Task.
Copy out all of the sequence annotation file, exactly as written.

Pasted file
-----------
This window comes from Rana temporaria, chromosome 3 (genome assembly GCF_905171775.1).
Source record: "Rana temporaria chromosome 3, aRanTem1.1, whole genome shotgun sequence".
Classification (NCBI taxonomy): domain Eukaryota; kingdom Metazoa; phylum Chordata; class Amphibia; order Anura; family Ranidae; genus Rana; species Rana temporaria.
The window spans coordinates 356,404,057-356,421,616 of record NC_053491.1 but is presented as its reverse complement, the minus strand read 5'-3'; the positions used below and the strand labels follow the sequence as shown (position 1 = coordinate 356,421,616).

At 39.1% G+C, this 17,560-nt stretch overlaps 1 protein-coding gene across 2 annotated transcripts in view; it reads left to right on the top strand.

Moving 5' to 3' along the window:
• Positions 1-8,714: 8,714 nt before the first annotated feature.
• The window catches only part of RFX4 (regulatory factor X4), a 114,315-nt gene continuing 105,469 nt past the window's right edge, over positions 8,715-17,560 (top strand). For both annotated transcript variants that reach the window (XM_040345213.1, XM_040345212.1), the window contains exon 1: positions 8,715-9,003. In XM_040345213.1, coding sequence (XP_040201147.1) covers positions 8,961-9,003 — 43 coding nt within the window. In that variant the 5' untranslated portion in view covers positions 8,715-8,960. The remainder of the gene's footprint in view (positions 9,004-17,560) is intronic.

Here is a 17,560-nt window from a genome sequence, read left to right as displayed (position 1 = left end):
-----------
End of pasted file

This window comes from Rana temporaria, chromosome 3 (genome assembly GCF_905171775.1).
Source record: "Rana temporaria chromosome 3, aRanTem1.1, whole genome shotgun sequence".
Classification (NCBI taxonomy): domain Eukaryota; kingdom Metazoa; phylum Chordata; class Amphibia; order Anura; family Ranidae; genus Rana; species Rana temporaria.
The window spans coordinates 356,404,057-356,421,616 of record NC_053491.1 but is presented as its reverse complement, the minus strand read 5'-3'; the positions used below and the strand labels follow the sequence as shown (position 1 = coordinate 356,421,616).

At 39.1% G+C, this 17,560-nt stretch overlaps 1 protein-coding gene across 2 annotated transcripts in view; it reads left to right on the top strand.

Moving 5' to 3' along the window:
• Positions 1-8,714: 8,714 nt before the first annotated feature.
• The window catches only part of RFX4 (regulatory factor X4), a 114,315-nt gene continuing 105,469 nt past the window's right edge, over positions 8,715-17,560 (top strand). For both annotated transcript variants that reach the window (XM_040345213.1, XM_040345212.1), the window contains exon 1: positions 8,715-9,003. In XM_040345213.1, coding sequence (XP_040201147.1) covers positions 8,961-9,003 — 43 coding nt within the window. In that variant the 5' untranslated portion in view covers positions 8,715-8,960. The remainder of the gene's footprint in view (positions 9,004-17,560) is intronic.

Here is a 17,560-nt window from a genome sequence, read left to right as displayed (position 1 = left end):